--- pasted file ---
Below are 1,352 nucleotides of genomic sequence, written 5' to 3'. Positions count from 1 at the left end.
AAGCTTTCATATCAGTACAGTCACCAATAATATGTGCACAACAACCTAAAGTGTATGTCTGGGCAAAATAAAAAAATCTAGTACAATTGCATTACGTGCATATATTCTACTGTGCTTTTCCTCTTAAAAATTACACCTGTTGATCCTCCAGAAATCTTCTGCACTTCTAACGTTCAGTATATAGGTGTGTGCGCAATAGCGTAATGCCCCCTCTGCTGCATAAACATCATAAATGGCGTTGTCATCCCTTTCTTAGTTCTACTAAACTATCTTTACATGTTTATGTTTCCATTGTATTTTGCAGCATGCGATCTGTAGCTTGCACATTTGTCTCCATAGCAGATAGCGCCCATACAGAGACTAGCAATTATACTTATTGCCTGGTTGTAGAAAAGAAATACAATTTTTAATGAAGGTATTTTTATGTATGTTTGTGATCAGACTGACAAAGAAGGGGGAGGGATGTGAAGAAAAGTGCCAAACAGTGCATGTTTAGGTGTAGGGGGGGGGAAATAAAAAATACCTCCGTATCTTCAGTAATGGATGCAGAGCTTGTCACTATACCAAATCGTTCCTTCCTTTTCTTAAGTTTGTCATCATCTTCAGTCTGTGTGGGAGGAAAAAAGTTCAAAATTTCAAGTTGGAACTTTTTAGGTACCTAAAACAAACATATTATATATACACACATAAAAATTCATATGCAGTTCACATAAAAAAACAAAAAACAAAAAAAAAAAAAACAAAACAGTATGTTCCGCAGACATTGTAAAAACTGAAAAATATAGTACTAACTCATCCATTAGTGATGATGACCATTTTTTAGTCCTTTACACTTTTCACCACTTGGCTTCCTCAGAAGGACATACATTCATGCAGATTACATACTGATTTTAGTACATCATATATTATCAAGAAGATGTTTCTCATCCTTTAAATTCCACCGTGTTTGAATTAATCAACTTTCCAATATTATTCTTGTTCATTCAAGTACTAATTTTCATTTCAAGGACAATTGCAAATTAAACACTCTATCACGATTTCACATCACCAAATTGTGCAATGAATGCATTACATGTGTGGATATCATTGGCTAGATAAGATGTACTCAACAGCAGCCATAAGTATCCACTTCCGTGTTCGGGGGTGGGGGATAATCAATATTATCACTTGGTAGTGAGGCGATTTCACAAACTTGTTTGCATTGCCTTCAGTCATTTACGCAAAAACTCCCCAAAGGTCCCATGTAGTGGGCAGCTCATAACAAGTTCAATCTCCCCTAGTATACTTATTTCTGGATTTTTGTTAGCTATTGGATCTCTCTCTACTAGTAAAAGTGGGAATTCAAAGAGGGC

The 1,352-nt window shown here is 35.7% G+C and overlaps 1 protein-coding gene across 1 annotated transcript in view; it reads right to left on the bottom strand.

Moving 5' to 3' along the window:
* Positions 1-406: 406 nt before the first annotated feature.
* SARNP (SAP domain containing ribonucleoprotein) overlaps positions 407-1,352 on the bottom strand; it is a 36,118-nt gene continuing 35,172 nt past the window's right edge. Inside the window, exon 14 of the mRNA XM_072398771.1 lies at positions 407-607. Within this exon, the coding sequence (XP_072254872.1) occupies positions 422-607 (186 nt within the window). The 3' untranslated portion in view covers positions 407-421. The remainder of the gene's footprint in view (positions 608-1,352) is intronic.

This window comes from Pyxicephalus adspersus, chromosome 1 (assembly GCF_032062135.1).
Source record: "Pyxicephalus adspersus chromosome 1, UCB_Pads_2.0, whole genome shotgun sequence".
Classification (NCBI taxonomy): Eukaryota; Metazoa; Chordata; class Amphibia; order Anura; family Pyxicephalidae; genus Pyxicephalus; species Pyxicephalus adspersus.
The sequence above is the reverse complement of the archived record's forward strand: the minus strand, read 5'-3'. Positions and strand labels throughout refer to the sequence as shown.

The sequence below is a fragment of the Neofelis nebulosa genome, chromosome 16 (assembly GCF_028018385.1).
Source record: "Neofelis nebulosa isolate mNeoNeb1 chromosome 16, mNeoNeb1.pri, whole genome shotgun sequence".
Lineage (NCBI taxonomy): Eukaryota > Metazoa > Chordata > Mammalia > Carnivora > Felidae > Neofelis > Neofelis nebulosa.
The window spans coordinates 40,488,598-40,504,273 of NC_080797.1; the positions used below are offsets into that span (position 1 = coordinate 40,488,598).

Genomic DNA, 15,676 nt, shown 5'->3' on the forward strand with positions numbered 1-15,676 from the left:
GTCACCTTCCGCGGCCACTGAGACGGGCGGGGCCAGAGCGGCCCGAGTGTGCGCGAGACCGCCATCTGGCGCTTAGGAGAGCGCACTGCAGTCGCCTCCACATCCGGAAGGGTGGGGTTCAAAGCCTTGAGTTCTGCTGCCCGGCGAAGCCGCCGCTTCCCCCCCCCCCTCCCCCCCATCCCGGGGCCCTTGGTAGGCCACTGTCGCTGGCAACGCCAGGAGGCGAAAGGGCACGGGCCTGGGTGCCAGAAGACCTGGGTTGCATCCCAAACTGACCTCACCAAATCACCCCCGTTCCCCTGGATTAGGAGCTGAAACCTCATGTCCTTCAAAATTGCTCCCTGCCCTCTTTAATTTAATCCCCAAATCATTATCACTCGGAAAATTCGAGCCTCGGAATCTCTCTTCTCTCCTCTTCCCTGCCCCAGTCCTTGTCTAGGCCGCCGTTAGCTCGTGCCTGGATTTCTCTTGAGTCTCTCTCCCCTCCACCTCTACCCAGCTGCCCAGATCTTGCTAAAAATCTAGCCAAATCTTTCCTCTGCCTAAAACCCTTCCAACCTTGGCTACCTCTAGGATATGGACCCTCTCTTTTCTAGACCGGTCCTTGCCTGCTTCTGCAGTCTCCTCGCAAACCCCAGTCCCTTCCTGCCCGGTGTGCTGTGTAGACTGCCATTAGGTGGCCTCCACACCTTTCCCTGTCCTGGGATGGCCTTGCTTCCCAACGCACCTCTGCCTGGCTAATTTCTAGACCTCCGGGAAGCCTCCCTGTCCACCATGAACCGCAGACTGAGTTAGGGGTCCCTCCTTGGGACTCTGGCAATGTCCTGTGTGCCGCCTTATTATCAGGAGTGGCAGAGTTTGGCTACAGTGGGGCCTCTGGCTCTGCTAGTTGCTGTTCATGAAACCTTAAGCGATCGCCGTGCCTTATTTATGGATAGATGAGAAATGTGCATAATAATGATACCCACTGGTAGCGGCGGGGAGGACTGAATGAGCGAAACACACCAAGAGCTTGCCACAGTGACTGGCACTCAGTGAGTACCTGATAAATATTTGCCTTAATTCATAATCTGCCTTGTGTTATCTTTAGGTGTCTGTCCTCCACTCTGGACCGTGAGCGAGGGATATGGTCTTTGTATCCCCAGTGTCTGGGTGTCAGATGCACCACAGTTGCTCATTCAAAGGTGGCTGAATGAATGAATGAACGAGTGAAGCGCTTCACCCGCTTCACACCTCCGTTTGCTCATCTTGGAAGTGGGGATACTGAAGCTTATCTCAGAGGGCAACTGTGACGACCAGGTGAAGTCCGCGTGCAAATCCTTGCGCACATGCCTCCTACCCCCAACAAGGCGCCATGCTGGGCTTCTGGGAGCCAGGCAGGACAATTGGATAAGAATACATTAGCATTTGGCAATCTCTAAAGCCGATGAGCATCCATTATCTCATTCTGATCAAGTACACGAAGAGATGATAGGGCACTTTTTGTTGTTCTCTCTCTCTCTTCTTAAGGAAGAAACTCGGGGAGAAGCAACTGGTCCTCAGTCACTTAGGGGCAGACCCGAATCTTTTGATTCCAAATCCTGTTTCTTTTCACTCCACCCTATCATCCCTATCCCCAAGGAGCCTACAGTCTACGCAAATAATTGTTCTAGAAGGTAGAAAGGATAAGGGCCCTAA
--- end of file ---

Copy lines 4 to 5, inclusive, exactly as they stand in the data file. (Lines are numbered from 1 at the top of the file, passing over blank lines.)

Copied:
Moving 5' to 3' along the window:
* Positions 1-406: 406 nt before the first annotated feature.